The Minnesota Pollution Control Agency (MPCA) today published forecasts for ozone, drought, and wildfires in Minnesota for 2023. Last year, MPCA meteorologists accurately predicted mild conditions for the summer — Minnesota experienced no air quality alerts or local wildfire activity throughout the entire season. According to the latest modeling, experts foresee a comparable result for 2023 thanks to improved drought conditions.
The agency also announced a new online air quality index (AQI) tool that offers more comprehensive information on air quality conditions for the entire state. This tool will be available on the MPCA website starting in June and will provide information on a region’s primary pollutant, predicted fine particles, and forecasted ozone. This new resource gives Minnesotans a clearer understanding of their region's daily air quality, as it provides easily accessible and understandable data.
Anticipated forecasts for 2023 in Minnesota
Drought conditions have dramatically improved across the state, which will create lower ozone impacts. There is an overall average risk for ozone this summer, with one to three air quality alert days expected. The National Weather Service’s Climate Prediction Center forecasts:
- Summer temperatures (June-August) are expected to be statistically average.
- Drought conditions include one area of moderate drought in southwestern Minnesota, and abnormally dry conditions across western Minnesota. This is significantly improved from November 2022, when most of the state was under some degree of drought warning, ranging from abnormally dry to extreme drought.
There is overall low risk for wildfire impacts in Minnesota for 2023, according to the NOAA Climate Prediction Center and the National Interagency Fire Center. Other predictions include:
- above average risk of wildfires in the early summer, becoming an average risk by the end of summer.
- “above average” (June-July) and “well above average” (August) fire season in Canada, which meteorologists will monitor for possible smoke impacts in Minnesota.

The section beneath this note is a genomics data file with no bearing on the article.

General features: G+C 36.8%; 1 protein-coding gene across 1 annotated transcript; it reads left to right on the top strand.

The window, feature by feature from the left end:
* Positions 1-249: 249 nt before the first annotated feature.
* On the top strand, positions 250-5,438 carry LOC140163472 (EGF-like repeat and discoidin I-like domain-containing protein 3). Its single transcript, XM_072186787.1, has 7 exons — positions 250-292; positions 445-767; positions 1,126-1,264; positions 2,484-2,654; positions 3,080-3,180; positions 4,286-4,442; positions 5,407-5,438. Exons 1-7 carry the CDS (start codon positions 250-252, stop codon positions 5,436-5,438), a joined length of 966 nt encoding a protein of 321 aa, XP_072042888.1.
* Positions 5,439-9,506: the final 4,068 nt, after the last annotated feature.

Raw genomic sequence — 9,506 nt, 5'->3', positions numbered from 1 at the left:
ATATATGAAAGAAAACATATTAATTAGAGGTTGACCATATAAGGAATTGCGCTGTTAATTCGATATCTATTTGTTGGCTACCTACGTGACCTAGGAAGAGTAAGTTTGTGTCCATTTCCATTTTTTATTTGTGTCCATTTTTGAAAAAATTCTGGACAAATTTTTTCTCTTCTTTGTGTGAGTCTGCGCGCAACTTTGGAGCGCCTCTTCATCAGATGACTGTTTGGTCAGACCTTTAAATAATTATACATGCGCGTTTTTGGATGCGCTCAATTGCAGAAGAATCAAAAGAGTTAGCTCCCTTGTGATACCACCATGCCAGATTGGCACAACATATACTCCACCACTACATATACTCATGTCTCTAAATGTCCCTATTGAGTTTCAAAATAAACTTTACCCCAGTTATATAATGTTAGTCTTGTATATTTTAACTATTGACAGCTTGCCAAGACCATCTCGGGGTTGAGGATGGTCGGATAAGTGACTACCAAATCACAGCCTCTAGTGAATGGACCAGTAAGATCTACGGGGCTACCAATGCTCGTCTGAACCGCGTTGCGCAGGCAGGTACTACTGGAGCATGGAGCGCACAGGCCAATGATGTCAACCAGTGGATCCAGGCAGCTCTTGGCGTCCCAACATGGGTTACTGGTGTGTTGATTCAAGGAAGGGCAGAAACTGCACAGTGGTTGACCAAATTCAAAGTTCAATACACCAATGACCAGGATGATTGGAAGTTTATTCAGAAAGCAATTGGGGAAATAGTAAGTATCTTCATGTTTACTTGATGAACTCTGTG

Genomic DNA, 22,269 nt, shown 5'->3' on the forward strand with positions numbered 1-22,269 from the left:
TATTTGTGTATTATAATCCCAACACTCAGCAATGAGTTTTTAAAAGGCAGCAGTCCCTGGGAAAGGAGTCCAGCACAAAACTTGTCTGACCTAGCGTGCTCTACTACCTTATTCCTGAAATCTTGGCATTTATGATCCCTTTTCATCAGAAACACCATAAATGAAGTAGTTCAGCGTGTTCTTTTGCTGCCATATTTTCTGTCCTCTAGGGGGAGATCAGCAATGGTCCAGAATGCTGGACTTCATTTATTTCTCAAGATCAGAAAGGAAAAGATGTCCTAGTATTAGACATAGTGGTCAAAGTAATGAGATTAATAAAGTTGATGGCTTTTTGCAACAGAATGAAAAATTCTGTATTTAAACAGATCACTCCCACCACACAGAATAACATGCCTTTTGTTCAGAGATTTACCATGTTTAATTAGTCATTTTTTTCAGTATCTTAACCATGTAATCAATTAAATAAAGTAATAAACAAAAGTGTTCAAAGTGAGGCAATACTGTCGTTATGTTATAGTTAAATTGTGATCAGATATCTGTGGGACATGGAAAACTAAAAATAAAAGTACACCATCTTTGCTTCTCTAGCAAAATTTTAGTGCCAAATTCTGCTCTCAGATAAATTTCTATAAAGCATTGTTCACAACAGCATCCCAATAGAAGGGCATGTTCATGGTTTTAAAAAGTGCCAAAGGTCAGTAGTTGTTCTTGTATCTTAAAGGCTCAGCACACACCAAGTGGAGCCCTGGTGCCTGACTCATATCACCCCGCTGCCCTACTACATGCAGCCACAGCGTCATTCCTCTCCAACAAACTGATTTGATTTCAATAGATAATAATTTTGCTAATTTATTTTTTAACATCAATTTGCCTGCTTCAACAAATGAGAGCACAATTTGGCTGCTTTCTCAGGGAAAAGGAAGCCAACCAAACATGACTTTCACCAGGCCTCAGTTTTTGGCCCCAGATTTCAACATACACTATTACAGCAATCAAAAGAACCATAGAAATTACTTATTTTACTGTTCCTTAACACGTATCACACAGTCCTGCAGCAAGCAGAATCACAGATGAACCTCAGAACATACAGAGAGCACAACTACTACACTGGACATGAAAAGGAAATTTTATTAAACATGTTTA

- potential risk for fires in southern plains, which may also affect the state.
About AQI and MPCA forecast information
Air quality is reported on a color scale called the air quality index (AQI). When daily average fine-particle levels reach the orange category, sensitive groups such as children, older adults, and those with respiratory conditions may feel the effects. Learn more on the MPCA’s Wildfire smoke webpage.
- The MPCA posts real-time information and daily forecasts on its air quality webpage. This is where users can find the updated air quality tool, which will be released in June.
- Residents may also receive air quality alerts by following the MPCA's Facebook and Twitter accounts.
- The latest edition of Air We Breathe, a biennial legislative report, provides high-level data on Minnesota’s overall air quality and examines sources of air pollution associated with potential health risks.
|Levels of concern
|Description of air quality
|0 to 50
|Air quality is considered satisfactory, and air pollution poses little or no risk.
|51 to 100
|Air quality is acceptable. However, there may be a moderate health concern for a very small number of people who are unusually sensitive to air pollution.
|Unhealthy for Sensitive Groups
|101 to 150
|People with lung disease, older adults and children are at a greater risk from exposure to ozone. Persons with heart and lung disease, older adults and children are at greater risk from the presence of particles in the air. The general public is less likely to be affected.
|151 to 200
|Everyone may begin to experience some adverse health effects, and members of the sensitive groups may experience more serious effects.
|201 to 300
|Health alert: The risk of health effects is increased for everyone.
|301 to 500
|Health warning of emergency conditions: Everyone is more likely to be affected.